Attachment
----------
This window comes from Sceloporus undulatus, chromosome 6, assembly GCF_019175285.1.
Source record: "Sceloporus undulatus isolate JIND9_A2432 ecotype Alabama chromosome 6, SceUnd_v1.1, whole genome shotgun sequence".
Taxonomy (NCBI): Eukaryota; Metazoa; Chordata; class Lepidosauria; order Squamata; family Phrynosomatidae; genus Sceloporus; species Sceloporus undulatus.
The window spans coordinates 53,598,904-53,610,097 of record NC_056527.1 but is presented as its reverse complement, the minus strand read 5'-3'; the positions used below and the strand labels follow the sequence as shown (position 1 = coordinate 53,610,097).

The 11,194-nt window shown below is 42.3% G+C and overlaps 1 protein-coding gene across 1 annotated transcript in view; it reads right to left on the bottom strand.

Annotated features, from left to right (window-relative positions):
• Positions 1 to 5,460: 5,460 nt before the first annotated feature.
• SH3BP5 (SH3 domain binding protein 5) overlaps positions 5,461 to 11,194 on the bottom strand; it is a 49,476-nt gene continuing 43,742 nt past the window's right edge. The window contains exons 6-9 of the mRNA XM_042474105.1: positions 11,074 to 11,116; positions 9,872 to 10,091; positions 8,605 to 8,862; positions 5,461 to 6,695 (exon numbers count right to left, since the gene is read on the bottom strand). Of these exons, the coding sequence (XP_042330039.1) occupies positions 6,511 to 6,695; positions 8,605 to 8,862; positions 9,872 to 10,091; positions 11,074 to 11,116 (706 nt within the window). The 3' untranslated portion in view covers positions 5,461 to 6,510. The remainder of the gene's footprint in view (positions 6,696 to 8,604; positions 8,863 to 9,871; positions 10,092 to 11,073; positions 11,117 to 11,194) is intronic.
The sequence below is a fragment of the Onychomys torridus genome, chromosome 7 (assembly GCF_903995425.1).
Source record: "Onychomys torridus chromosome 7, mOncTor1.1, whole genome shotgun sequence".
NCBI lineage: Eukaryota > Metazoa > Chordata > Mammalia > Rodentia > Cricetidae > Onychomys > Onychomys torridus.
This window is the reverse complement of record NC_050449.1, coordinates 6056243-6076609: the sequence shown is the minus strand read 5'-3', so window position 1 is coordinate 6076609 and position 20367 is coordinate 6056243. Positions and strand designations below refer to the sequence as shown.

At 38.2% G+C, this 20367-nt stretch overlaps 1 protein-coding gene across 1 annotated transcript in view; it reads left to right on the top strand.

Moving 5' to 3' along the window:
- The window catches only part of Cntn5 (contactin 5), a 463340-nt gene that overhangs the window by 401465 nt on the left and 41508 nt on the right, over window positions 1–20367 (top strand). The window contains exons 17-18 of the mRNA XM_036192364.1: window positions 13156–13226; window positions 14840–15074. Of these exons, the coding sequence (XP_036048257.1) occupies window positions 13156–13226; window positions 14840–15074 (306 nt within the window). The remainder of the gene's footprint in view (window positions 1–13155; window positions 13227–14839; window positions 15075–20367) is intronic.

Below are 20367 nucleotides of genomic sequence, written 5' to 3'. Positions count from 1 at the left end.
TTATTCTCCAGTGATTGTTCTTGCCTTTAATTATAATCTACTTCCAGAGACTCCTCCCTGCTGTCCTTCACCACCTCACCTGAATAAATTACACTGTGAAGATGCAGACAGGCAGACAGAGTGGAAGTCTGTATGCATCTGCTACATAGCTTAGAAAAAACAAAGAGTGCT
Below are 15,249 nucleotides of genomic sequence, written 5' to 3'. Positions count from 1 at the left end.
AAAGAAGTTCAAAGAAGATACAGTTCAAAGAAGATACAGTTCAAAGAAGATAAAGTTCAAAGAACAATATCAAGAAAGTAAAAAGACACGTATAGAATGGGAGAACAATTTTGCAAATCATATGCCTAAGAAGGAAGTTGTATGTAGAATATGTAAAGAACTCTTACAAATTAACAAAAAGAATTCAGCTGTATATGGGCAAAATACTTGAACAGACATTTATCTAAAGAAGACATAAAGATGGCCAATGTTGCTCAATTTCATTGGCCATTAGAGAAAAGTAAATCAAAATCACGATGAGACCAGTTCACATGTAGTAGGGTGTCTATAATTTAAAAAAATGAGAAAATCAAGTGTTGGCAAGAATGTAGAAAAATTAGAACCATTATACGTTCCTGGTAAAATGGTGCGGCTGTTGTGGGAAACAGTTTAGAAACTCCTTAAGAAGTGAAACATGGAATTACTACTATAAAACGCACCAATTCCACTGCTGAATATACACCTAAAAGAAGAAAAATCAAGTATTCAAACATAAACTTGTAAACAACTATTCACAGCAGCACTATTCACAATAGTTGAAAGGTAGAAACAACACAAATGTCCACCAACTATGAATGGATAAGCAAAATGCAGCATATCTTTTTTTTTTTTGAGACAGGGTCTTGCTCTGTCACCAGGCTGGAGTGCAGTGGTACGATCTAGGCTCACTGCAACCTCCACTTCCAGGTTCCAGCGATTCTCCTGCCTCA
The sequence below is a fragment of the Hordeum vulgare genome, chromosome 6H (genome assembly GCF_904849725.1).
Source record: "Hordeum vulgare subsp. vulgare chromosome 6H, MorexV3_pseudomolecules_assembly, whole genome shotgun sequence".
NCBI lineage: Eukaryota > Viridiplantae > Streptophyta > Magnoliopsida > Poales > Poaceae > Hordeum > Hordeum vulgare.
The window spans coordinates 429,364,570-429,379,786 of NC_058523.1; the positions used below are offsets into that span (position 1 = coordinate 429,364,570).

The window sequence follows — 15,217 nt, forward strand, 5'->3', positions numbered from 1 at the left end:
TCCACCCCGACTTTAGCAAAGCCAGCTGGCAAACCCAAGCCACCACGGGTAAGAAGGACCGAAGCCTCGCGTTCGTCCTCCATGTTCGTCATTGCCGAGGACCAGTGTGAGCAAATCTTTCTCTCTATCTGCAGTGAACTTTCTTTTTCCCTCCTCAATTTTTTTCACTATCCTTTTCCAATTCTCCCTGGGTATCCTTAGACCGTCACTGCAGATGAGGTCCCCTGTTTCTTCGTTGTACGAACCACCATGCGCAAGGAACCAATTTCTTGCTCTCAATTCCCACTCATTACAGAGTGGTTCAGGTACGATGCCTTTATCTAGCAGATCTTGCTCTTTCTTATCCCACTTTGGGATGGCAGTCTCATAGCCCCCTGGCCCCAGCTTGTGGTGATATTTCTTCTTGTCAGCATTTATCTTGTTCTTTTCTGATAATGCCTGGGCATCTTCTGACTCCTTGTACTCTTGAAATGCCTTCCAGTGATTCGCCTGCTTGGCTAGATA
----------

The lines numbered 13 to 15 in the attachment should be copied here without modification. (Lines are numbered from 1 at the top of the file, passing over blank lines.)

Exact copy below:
At 38.2% G+C, this 20367-nt stretch overlaps 1 protein-coding gene across 1 annotated transcript in view; it reads left to right on the top strand.

Moving 5' to 3' along the window:
- The window catches only part of Cntn5 (contactin 5), a 463340-nt gene that overhangs the window by 401465 nt on the left and 41508 nt on the right, over window positions 1–20367 (top strand). The window contains exons 17-18 of the mRNA XM_036192364.1: window positions 13156–13226; window positions 14840–15074. Of these exons, the coding sequence (XP_036048257.1) occupies window positions 13156–13226; window positions 14840–15074 (306 nt within the window). The remainder of the gene's footprint in view (window positions 1–13155; window positions 13227–14839; window positions 15075–20367) is intronic.